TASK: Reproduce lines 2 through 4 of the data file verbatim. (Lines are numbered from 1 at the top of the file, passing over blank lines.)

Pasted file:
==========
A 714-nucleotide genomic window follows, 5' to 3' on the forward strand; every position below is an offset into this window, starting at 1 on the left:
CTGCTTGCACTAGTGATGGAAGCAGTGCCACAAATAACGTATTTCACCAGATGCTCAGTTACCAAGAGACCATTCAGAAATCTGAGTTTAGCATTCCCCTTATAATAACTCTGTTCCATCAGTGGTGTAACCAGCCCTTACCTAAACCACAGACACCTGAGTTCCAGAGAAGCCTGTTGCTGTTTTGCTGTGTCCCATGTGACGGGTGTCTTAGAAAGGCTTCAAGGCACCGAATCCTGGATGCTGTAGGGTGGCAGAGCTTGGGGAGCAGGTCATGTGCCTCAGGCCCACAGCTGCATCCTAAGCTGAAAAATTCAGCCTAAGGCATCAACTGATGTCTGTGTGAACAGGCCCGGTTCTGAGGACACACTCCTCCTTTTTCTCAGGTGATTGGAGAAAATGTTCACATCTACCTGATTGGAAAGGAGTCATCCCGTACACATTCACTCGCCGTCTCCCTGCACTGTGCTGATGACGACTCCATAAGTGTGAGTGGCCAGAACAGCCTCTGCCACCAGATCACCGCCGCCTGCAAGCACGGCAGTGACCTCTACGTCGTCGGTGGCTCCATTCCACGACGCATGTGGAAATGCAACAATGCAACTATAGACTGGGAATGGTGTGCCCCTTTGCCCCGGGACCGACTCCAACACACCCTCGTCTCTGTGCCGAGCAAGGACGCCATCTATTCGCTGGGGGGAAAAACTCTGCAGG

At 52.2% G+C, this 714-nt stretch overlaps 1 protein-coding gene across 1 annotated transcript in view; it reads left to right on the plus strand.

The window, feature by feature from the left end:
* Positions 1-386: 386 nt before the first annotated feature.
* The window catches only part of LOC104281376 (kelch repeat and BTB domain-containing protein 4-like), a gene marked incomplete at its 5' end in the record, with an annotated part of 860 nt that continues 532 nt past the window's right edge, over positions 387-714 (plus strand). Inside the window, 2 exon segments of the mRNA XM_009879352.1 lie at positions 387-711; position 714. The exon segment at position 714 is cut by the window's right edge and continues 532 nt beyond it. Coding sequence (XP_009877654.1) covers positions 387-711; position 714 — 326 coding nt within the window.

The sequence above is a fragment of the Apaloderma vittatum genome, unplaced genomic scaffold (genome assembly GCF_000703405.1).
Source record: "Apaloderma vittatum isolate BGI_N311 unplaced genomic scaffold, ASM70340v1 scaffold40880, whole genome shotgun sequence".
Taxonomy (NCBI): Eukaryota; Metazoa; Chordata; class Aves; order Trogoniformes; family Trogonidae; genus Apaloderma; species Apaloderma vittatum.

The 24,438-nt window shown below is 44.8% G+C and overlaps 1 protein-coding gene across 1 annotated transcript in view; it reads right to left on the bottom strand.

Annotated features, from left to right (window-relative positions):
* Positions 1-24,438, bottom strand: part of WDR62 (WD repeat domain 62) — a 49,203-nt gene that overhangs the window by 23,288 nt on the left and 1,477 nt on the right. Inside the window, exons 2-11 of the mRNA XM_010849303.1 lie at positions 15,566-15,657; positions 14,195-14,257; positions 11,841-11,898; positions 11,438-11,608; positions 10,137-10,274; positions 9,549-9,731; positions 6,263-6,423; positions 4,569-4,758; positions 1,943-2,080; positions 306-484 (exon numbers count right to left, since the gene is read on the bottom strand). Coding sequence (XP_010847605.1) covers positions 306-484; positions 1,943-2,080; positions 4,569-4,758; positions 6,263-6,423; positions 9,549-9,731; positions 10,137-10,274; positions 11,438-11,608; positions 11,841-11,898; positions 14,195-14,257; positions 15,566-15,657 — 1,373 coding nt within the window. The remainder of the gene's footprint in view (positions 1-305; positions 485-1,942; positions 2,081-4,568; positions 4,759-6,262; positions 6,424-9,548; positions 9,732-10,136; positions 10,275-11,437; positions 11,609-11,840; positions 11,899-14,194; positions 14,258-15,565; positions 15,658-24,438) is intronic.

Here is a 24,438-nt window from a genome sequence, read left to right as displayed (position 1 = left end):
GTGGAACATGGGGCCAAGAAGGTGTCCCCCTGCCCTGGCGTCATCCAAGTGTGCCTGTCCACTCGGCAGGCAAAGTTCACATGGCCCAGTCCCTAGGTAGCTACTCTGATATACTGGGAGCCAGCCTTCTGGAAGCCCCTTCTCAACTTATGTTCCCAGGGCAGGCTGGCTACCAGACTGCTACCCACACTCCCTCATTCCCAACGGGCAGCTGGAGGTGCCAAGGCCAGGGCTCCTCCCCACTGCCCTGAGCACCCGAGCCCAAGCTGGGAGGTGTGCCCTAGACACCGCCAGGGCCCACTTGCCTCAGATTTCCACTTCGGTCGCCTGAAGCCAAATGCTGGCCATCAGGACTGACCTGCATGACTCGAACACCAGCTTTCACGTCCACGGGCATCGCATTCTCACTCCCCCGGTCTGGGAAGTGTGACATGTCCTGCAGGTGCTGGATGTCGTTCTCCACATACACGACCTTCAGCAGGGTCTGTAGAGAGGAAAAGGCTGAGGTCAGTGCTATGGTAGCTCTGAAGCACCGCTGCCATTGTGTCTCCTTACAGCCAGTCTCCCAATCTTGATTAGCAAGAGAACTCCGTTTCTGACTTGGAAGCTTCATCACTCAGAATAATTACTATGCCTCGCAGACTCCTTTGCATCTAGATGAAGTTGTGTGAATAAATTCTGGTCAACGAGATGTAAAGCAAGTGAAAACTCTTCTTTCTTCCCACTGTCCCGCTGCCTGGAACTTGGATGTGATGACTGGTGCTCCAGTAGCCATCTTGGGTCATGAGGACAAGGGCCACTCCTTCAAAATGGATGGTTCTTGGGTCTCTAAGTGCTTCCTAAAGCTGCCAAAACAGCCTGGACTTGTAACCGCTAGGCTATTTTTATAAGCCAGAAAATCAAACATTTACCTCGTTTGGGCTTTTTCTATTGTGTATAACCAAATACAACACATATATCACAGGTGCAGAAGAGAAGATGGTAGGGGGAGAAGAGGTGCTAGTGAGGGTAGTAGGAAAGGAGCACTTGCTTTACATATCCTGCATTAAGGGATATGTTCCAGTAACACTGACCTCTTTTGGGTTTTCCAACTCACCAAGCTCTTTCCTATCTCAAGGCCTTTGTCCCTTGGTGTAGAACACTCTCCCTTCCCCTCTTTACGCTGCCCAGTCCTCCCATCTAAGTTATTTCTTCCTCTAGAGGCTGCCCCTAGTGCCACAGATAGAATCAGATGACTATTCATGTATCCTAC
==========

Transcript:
CTGCTTGCACTAGTGATGGAAGCAGTGCCACAAATAACGTATTTCACCAGATGCTCAGTTACCAAGAGACCATTCAGAAATCTGAGTTTAGCATTCCCCTTATAATAACTCTGTTCCATCAGTGGTGTAACCAGCCCTTACCTAAACCACAGACACCTGAGTTCCAGAGAAGCCTGTTGCTGTTTTGCTGTGTCCCATGTGACGGGTGTCTTAGAAAGGCTTCAAGGCACCGAATCCTGGATGCTGTAGGGTGGCAGAGCTTGGGGAGCAGGTCATGTGCCTCAGGCCCACAGCTGCATCCTAAGCTGAAAAATTCAGCCTAAGGCATCAACTGATGTCTGTGTGAACAGGCCCGGTTCTGAGGACACACTCCTCCTTTTTCTCAGGTGATTGGAGAAAATGTTCACATCTACCTGATTGGAAAGGAGTCATCCCGTACACATTCACTCGCCGTCTCCCTGCACTGTGCTGATGACGACTCCATAAGTGTGAGTGGCCAGAACAGCCTCTGCCACCAGATCACCGCCGCCTGCAAGCACGGCAGTGACCTCTACGTCGTCGGTGGCTCCATTCCACGACGCATGTGGAAATGCAACAATGCAACTATAGACTGGGAATGGTGTGCCCCTTTGCCCCGGGACCGACTCCAACACACCCTCGTCTCTGTGCCGAGCAAGGACGCCATCTATTCGCTGGGGGGAAAAACTCTGCAGG

At 52.2% G+C, this 714-nt stretch overlaps 1 protein-coding gene across 1 annotated transcript in view; it reads left to right on the plus strand.

The window, feature by feature from the left end: